In the following the solutions of the Allen–Cahn equation with (D) and (N)–boundary conditions are separately discussed when considering , say the length of the interval smaller than the length of the compacton, and . In the first case no compacton stationary profile is admissible, conversely in the second one suitable profiles, constructed gluing compactons and pure phases, are admissible solutions of the problem. The time–dependent spatial profiles are numerically captured using a finite element code which has been implemented within MATHEMATICA. Time is made dimensionless with respect to the ratio .

Let , in this case the dynamics does not tend to the compacton simply because there is not sufficient space for the compacton to arise. Assuming (D)–boundary conditions, the stationary configuration is a regular profile, see figure 5, whilst for (N)–boundary conditions the dynamics tends to one of the two pure phases, depending on the initial data, see figure 6.


Figure 5: Allen–Cahn dynamics with (D)–boundary conditions and a linear initial profile (dashed black) connecting the two phases. Two intermediate profiles (dashed gray) and the stationary profile (solid black) are depicted. The domain of length is discretized into finite elements, the time needed to get a distance of between two subsequent profiles is .

It is interesting to notice that intermediate profiles of , for (D)–boundary conditions, can be obtained gluing regular profiles, of length smaller than , similar to those of figure 3, and pure phase solutions (in particular ), where the measure of the subdomain corresponding to this last partial solution fades away with increasing time. On the other hand assuming (N)–boundary conditions the evolution passes through a progressive flattening of the profiles.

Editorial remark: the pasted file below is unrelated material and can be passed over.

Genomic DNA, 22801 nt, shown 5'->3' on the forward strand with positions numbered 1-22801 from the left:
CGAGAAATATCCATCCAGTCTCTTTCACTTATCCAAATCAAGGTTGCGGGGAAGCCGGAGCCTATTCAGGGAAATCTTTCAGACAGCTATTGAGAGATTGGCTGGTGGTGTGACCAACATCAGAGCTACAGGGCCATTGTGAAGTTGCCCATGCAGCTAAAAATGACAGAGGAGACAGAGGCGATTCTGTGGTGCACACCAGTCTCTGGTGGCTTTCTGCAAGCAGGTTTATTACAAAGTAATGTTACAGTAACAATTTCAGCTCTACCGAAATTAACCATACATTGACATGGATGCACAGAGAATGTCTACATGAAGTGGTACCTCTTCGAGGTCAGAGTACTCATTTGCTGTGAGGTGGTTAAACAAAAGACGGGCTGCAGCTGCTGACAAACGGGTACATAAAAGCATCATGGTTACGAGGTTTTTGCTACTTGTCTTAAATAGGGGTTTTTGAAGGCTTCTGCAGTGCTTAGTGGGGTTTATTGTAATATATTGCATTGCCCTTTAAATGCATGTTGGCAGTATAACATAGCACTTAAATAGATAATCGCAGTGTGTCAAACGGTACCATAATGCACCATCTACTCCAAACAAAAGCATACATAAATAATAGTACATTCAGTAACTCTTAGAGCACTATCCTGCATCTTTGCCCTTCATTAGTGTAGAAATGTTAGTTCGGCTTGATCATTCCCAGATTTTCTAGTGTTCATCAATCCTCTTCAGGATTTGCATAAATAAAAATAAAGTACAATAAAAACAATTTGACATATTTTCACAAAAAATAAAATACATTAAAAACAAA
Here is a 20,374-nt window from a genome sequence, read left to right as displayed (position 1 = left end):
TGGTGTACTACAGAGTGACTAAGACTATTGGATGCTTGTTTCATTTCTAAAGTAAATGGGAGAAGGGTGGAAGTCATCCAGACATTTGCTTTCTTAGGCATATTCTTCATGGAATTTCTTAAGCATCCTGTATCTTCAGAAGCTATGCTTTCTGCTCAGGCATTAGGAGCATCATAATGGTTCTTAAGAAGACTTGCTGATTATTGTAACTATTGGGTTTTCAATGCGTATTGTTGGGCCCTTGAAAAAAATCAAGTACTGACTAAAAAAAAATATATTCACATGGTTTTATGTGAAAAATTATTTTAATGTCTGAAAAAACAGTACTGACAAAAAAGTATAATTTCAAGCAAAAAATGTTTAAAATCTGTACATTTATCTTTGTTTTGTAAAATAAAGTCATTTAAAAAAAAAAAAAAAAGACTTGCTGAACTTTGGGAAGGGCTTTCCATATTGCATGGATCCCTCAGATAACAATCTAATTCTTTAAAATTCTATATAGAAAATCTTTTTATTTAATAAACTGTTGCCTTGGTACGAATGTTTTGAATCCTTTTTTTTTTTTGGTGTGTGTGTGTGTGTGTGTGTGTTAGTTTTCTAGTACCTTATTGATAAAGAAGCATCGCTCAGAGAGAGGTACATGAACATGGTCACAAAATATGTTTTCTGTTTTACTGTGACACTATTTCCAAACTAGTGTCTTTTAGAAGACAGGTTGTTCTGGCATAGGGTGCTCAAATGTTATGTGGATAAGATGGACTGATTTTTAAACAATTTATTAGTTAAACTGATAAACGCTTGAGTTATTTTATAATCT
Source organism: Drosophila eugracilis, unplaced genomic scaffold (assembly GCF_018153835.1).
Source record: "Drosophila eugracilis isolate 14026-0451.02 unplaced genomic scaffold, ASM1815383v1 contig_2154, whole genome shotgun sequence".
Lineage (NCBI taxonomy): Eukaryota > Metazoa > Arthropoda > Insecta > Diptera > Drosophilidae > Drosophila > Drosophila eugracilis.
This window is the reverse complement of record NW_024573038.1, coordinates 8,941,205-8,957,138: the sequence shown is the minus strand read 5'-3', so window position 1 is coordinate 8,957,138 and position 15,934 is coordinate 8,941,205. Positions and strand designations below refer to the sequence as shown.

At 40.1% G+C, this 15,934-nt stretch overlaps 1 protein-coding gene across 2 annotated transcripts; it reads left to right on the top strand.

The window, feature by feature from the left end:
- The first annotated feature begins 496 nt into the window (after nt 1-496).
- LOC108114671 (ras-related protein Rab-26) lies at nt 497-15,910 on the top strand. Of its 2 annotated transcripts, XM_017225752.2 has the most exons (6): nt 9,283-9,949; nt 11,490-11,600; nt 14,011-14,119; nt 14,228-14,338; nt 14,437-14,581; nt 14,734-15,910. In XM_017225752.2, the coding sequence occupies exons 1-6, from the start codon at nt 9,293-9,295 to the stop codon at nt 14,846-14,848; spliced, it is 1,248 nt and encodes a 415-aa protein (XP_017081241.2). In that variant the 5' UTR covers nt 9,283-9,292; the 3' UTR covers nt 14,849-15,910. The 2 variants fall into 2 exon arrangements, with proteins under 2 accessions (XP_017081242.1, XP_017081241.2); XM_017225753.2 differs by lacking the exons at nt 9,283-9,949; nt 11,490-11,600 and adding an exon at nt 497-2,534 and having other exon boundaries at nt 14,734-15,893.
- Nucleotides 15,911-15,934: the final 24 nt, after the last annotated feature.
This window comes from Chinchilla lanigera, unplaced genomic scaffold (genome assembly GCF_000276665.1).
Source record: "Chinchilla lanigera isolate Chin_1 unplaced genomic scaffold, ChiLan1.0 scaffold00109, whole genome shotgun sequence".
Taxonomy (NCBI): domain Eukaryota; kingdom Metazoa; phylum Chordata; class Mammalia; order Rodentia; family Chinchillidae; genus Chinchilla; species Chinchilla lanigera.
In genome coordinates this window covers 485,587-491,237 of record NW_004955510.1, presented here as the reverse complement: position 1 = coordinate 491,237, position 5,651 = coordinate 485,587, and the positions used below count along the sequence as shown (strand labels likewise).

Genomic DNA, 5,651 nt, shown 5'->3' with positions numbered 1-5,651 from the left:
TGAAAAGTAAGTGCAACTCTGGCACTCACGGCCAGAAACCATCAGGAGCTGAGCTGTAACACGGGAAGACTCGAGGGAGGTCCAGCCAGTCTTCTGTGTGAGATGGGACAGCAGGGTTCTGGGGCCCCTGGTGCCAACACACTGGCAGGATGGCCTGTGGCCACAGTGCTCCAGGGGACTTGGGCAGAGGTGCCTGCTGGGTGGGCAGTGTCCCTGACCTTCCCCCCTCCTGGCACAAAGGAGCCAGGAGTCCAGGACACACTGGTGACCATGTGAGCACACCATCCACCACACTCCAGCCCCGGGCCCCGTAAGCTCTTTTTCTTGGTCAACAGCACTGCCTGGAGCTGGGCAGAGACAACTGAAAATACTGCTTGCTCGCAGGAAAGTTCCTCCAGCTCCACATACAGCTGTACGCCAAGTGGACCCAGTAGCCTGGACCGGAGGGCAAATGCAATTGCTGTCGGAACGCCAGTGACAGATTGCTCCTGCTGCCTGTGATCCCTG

Figure 6: Allen–Cahn dynamics with (N)–boundary conditions and a linear initial profile (dashed black) connecting the two phases. Two intermediate profiles (dashed gray) and the stationary profile (solid black) are depicted. The domain of length is discretized into finite elements, the time needed to get a distance of between two subsequent profiles is .

Consider now , for both (D) and (N)–boundary conditions two different situations are discussed corresponding to a length of the interval larger or much larger than . In the first case only one compacton can arise, whilst in the second one more than one compacton can form, depending on the initial conditions.


Figure 7: Allen–Cahn dynamics with (D) and (N)–boundary conditions and a linear initial profile (dashed black) connecting the two phases. Two intermediate profiles (dashed gray) and the stationary profile (solid black) are depicted. The domain of length is discretized into finite elements; after dimensionless time steps, with the distance between two subsequent profiles was , and for the two cases.

Assume a linear initial profile connecting the two phases and the length of the interval close to the length of the compacton, for instance ; the dynamics is definitely similar to that in figures 5 and 6, where the stationary profile is indeed formed by the compacton and the solution corresponding to the pure phase , see figure 7.

Consider now an interval whose length is , in this case, depending on the initial conditions, one or more compactons can form in the domain so that oscillating solutions can indeed correspond to stationary states of the Allen–Cahn dissipative dynamics. In figures 8 and 9 two distinct cases are exhibited which correspond to (D) and (N)–boundary conditions.


Figure 8: Allen–Cahn dynamics with (D)–boundary conditions and a co–sinusoidal initial profile (dashed black) connecting the two phases. Two intermediate profiles (dashed gray), the stationary profile (solid black) and the compacton profile (solid red) are depicted. The domain of length is discretized into finite elements; the time needed to get a distance of between two subsequent profiles is .